I made assumptions on what rewards and dangers would follow from adventures. I randomly generated three 1d6+4 results, and took the medium for how much experience an adventure provided. I assumed that the number of events that might provide warping points had a poisson distribution with a mean of .2, and that each event had 7 botch dice. I used a normal probability table, if it was more than 1 standard deviation the magi received a wound, and the magnitude of the wound increased in severity for every standard deviation that it was over. Light wounds probably healed in the season they were received, but medium and heavy wounds had a chance to affect study totals for future seasons.

Lucian and Cornelius spent the first few seasons teaching a few marshwiggles Profession: Scribe, Artes Liberales, Latin and Magic Theory. Once they had them trained and had written some Q12 tractatus, I assumed the marshwiggles would make copies of works authored by Cornelius and Lucian and these could be traded for other tractus of quality 9+1d3. I assumed that they traded for two tractus per year, that they had little control over the topic, and it was equally likely to be one of the Hermetic Arts or one of the following abilities, Code of Hermes, Concentration, Finesse, Magic Theory, Order of Hermes Lore, Parma Magica and Penetration. I assumed that one of the following subjects would have a summae become available each year, the level would be 15+1d6 and the quality would be (34-level)/2+1d6 if it was an art, and if it was an ability, I calculated how many XP would be needed to write a ability summae of that level, and generated an equivalent level ability text.

Things I learned:

  1. The formula that I generated for levels and qualities of Art summae is consistent with what is in Covenants, but the levels and quality of the ability summae was much higher. I am not sure why this is.
  2. Aging rolls don’t follow the distribution you might think they would. You might assume that everyone will age at the same rate, but somehow the bad rolls tend to accumulate with one person. Somehow, Hamspat had dercreptitude 3, even though his rolling result was stess dice -7. Lucian, who was the exact same age and a less powerful longevity ritual only had 2 points of decreptitude and a score of 0.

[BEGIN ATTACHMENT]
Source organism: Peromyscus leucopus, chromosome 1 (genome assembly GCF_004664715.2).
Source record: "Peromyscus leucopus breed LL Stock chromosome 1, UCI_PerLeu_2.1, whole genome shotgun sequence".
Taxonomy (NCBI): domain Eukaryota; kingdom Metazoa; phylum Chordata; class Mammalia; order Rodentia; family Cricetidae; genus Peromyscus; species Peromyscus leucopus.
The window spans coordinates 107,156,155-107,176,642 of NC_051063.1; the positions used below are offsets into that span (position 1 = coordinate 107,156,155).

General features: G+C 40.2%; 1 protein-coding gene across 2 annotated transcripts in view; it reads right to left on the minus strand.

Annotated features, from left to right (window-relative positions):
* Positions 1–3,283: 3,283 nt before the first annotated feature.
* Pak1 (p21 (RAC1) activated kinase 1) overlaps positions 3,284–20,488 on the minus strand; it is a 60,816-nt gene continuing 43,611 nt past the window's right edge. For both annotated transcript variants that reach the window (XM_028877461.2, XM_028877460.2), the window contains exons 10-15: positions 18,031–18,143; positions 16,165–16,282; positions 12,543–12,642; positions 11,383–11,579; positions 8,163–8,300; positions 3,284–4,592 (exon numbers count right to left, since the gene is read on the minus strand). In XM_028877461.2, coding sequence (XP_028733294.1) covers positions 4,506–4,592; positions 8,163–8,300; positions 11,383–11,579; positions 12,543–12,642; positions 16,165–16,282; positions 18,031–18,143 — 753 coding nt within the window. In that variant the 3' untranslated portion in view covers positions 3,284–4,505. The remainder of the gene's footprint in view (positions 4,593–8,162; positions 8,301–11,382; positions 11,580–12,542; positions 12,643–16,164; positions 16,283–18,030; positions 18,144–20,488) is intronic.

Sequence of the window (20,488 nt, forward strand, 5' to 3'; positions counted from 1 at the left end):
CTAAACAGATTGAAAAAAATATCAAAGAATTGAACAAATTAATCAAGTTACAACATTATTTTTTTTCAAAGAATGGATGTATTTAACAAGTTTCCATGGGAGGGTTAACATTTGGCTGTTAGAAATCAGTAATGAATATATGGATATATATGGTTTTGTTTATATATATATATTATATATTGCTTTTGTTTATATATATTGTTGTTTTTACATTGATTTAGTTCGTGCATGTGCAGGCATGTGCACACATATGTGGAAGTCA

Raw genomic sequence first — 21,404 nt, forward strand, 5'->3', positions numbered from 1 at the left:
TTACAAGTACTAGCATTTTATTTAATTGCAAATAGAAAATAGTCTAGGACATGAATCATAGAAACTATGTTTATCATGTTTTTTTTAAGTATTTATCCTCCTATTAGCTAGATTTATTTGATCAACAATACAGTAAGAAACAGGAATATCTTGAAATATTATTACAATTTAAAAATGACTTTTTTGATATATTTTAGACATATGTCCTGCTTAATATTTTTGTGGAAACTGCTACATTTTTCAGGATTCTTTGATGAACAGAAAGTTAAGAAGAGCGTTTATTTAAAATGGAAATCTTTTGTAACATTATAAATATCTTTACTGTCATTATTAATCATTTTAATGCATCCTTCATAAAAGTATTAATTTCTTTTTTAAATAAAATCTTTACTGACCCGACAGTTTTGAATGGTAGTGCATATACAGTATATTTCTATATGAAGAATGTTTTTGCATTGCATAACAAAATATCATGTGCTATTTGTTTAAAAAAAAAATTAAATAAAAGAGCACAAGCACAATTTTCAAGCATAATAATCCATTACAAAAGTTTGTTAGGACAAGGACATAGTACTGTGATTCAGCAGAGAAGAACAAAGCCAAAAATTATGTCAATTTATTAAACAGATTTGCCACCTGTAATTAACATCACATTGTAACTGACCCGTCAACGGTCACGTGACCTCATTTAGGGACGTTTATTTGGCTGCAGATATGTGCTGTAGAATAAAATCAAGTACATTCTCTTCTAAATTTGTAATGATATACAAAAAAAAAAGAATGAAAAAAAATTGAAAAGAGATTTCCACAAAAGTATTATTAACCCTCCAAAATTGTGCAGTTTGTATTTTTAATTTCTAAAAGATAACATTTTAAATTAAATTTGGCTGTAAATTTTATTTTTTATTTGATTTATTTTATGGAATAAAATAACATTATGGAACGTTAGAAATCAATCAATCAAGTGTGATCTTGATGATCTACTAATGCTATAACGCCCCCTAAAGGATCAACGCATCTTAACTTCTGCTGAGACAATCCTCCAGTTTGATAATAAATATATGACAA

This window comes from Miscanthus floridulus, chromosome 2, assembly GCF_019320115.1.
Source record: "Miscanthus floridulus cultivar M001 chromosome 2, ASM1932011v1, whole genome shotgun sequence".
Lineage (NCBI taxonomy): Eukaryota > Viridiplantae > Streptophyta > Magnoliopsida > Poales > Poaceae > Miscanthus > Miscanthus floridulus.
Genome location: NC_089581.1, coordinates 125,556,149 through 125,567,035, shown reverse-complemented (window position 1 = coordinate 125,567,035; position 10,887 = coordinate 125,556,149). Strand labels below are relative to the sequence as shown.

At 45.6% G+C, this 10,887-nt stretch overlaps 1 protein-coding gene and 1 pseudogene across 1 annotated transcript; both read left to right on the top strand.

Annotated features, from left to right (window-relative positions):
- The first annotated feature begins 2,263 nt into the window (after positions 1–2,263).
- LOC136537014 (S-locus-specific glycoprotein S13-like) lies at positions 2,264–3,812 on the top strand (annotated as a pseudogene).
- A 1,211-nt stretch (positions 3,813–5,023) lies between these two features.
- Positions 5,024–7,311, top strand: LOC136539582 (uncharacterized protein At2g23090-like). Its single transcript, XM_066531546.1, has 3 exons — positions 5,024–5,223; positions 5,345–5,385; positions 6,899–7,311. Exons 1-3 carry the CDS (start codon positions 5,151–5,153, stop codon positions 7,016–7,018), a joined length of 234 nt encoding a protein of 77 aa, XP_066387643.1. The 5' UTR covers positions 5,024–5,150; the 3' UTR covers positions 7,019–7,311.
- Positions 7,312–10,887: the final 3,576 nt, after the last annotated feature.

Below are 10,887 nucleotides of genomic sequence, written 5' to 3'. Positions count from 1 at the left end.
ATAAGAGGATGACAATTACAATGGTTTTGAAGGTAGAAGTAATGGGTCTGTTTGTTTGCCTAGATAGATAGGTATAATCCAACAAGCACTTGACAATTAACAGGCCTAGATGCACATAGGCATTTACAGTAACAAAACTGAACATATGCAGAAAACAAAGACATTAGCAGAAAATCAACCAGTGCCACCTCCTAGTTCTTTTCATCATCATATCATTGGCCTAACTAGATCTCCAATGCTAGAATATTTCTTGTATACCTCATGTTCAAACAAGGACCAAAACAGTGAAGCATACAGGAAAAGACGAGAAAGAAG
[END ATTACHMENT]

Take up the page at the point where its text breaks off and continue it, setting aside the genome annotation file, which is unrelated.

3. Assuming that you can get two tractatus a year on some hermetic subject is just as powerful as people suspected.
  4. Book Learner is just as powerful as I thought. Also, the lower the quality of the books involved, the more useful Book learner is as a virtue. If you have a L17, Q14 Art Summae, it would take you 9 seasons to raise your score from 0 to 17 with Book Learner, 11 without. If you have a L20, Q 9 summae, it will take you 18 seasons to raise your score from 0 to 20 with Book Learner, 24 without.
  5. Cornelius had five apprentices, and they got more and more ridiculously powerful when they graduated as he advanced. The normal assumption that an apprentice will start with a Magic Theory of 3 seems low. Cornelius had every motivation to teach Magic Theory to the exclusion of other topics.
  6. After a hundred years or so, there stops being useful things to buy with vis. Hamspat was making plenty of useful magic items, but is just started accumulating. I made the assumption that you could buy a vis source that produced one pawn a year for 100 pawns of vis, and that allowed the covenant to diversify what sources they had, but in the long run, it just made things worse.
  7. Secondary Insight is underrated in this sort of situation. Book Learner is better, but Cornelius, Hamspat and Lucian all had Book Learner and only Hamspat had Secondary Insight. Cornelius focused on the Techniques and Mentem and Lucian on the Forms and Rego, and Hamspat was better than Cornelius in all the Techniques and better in all the Forms than Lucian.
  8. Adventure XP. Using the assumptions that I made with regards to XP, if you spend every session adventuring, you end up with an average XP per year of 30.